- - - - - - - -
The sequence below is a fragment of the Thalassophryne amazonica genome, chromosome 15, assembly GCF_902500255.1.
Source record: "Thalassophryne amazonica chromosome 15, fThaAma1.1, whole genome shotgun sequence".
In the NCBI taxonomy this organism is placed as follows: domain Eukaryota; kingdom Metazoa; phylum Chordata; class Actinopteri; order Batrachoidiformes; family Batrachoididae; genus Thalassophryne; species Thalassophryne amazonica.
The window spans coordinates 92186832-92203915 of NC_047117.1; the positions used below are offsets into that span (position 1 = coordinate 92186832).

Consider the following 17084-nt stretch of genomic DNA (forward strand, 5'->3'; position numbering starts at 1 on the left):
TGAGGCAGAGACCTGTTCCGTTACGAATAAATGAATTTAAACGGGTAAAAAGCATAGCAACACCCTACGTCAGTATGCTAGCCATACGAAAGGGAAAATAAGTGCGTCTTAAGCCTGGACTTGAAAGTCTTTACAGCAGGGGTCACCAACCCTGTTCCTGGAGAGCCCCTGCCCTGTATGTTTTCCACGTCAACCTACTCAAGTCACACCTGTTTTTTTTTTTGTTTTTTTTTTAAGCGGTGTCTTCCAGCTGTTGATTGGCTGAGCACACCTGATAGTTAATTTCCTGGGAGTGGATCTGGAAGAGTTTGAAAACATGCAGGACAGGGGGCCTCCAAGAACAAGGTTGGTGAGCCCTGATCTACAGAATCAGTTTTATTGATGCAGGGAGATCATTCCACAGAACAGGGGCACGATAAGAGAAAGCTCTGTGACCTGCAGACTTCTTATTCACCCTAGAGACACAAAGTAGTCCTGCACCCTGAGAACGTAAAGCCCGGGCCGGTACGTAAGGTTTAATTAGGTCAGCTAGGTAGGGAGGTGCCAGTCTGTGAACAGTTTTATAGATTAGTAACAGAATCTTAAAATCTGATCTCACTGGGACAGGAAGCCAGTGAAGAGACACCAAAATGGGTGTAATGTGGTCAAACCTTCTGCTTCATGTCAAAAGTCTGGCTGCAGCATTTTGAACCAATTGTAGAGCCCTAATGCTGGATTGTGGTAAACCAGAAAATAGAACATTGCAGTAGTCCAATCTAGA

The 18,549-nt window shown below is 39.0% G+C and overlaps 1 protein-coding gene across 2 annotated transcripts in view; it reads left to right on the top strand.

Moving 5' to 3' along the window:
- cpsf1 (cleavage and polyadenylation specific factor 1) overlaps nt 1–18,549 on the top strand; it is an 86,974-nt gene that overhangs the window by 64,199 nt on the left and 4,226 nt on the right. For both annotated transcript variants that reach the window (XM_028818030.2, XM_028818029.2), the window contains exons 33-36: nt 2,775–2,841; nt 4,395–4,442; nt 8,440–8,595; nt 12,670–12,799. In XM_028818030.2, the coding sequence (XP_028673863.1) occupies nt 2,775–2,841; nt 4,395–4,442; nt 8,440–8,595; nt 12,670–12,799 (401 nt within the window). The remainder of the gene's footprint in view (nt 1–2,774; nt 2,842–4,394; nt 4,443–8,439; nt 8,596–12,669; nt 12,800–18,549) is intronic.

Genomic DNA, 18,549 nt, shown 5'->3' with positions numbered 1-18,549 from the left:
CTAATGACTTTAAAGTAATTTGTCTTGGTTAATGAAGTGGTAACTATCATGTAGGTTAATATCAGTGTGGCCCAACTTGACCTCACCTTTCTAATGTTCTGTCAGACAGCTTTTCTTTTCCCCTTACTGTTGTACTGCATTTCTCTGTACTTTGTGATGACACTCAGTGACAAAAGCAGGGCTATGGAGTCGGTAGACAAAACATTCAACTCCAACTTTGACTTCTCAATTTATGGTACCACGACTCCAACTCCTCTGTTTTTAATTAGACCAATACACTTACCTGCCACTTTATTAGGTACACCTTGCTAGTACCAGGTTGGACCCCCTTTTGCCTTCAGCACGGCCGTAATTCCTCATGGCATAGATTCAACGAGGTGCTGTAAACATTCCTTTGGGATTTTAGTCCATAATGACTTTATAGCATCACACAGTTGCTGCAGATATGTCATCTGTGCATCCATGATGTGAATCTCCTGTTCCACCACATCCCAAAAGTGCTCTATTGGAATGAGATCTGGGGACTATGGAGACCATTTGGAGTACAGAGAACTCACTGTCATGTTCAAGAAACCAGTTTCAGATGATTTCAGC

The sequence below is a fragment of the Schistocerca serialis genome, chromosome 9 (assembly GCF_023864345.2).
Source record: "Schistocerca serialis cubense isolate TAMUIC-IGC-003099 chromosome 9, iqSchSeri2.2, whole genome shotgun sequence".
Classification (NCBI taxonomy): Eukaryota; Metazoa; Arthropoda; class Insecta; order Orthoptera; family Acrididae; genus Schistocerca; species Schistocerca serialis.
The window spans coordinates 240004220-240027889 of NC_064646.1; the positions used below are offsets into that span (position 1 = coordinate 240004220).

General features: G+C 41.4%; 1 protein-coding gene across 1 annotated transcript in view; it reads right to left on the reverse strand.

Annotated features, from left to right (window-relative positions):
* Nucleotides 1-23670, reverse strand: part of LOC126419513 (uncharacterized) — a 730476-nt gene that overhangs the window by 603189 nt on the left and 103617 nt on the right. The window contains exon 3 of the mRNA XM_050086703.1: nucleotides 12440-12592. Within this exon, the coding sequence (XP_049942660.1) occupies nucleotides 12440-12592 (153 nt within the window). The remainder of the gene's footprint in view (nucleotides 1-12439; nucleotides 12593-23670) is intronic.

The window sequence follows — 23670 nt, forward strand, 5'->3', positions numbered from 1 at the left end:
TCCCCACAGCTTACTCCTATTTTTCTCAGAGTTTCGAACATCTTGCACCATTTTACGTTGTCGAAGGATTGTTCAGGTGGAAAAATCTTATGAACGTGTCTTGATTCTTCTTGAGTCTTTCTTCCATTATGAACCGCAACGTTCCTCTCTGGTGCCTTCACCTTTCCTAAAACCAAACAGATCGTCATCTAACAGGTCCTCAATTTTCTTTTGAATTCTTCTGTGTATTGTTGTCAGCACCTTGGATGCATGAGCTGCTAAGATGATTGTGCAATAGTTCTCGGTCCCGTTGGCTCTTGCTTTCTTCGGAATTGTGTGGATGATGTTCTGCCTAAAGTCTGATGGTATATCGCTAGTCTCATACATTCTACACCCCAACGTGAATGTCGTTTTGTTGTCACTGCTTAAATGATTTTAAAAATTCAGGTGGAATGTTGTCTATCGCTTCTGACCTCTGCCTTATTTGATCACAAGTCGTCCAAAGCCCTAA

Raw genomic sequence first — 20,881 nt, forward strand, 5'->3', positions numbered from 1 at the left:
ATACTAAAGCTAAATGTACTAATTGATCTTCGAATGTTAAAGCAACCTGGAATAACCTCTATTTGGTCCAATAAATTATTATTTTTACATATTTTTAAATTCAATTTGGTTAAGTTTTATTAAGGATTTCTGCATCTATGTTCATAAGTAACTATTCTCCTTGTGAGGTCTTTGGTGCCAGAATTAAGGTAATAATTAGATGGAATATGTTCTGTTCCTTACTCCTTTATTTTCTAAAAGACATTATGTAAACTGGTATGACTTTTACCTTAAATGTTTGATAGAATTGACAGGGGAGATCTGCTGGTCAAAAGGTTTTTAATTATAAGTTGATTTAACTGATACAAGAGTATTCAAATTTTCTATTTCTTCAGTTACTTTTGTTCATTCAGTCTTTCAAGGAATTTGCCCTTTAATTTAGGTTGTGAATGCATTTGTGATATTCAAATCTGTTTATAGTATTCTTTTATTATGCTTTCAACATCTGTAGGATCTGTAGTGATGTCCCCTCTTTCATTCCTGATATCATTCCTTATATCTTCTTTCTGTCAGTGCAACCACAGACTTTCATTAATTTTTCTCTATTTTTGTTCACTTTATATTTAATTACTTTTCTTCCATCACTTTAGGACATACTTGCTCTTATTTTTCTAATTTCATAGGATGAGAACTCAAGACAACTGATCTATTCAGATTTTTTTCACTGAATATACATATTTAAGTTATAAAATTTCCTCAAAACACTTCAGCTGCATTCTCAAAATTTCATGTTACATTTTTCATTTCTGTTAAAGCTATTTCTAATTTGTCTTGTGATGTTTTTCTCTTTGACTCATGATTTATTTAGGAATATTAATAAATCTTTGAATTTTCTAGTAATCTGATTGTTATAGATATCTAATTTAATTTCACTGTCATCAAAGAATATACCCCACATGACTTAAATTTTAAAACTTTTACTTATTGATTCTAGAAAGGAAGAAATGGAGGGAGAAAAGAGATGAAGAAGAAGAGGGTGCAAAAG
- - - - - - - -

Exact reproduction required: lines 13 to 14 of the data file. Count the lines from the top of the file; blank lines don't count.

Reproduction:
Source record: "Schistocerca serialis cubense isolate TAMUIC-IGC-003099 chromosome 9, iqSchSeri2.2, whole genome shotgun sequence".
Classification (NCBI taxonomy): Eukaryota; Metazoa; Arthropoda; class Insecta; order Orthoptera; family Acrididae; genus Schistocerca; species Schistocerca serialis.